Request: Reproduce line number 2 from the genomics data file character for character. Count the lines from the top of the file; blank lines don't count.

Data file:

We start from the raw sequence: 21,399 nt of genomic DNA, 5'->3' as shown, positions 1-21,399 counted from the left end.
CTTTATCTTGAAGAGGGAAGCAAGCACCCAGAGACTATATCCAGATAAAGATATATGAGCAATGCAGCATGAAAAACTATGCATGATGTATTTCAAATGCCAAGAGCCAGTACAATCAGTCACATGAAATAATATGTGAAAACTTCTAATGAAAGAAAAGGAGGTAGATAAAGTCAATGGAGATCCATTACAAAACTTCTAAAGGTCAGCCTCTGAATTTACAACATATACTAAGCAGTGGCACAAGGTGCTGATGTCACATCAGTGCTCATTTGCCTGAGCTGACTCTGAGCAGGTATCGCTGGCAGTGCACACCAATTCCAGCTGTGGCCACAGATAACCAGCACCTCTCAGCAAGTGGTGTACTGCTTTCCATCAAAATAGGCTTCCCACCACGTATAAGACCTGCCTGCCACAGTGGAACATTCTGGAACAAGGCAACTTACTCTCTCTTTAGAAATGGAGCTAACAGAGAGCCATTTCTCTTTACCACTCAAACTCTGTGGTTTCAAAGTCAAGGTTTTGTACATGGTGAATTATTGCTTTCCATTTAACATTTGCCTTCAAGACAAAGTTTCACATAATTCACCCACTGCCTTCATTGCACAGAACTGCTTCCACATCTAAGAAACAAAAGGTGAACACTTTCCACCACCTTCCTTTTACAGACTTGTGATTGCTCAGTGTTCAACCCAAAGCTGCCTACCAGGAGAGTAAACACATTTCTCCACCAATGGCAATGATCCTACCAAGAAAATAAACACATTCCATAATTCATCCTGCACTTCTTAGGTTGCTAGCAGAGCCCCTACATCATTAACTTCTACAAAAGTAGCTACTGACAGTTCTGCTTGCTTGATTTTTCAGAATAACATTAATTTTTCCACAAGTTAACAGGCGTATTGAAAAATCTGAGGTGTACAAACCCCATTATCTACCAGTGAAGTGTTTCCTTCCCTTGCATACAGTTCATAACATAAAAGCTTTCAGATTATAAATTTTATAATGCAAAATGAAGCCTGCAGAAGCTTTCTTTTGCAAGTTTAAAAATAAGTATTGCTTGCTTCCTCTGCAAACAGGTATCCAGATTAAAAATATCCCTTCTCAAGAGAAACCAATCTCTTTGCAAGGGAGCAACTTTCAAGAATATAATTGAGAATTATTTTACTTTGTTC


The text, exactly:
CTTTATCTTGAAGAGGGAAGCAAGCACCCAGAGACTATATCCAGATAAAGATATATGAGCAATGCAGCATGAAAAACTATGCATGATGTATTTCAAATGCCAAGAGCCAGTACAATCAGTCACATGAAATAATATGTGAAAACTTCTAATGAAAGAAAAGGAGGTAGATAAAGTCAATGGAGATCCATTACAAAACTTCTAAAGGTCAGCCTCTGAATTTACAACATATACTAAGCAGTGGCACAAGGTGCTGATGTCACATCAGTGCTCATTTGCCTGAGCTGACTCTGAGCAGGTATCGCTGGCAGTGCACACCAATTCCAGCTGTGGCCACAGATAACCAGCACCTCTCAGCAAGTGGTGTACTGCTTTCCATCAAAATAGGCTTCCCACCACGTATAAGACCTGCCTGCCACAGTGGAACATTCTGGAACAAGGCAACTTACTCTCTCTTTAGAAATGGAGCTAACAGAGAGCCATTTCTCTTTACCACTCAAACTCTGTGGTTTCAAAGTCAAGGTTTTGTACATGGTGAATTATTGCTTTCCATTTAACATTTGCCTTCAAGACAAAGTTTCACATAATTCACCCACTGCCTTCATTGCACAGAACTGCTTCCACATCTAAGAAACAAAAGGTGAACACTTTCCACCACCTTCCTTTTACAGACTTGTGATTGCTCAGTGTTCAACCCAAAGCTGCCTACCAGGAGAGTAAACACATTTCTCCACCAATGGCAATGATCCTACCAAGAAAATAAACACATTCCATAATTCATCCTGCACTTCTTAGGTTGCTAGCAGAGCCCCTACATCATTAACTTCTACAAAAGTAGCTACTGACAGTTCTGCTTGCTTGATTTTTCAGAATAACATTAATTTTTCCACAAGTTAACAGGCGTATTGAAAAATCTGAGGTGTACAAACCCCATTATCTACCAGTGAAGTGTTTCCTTCCCTTGCATACAGTTCATAACATAAAAGCTTTCAGATTATAAATTTTATAATGCAAAATGAAGCCTGCAGAAGCTTTCTTTTGCAAGTTTAAAAATAAGTATTGCTTGCTTCCTCTGCAAACAGGTATCCAGATTAAAAATATCCCTTCTCAAGAGAAACCAATCTCTTTGCAAGGGAGCAACTTTCAAGAATATAATTGAGAATTATTTTACTTTGTTC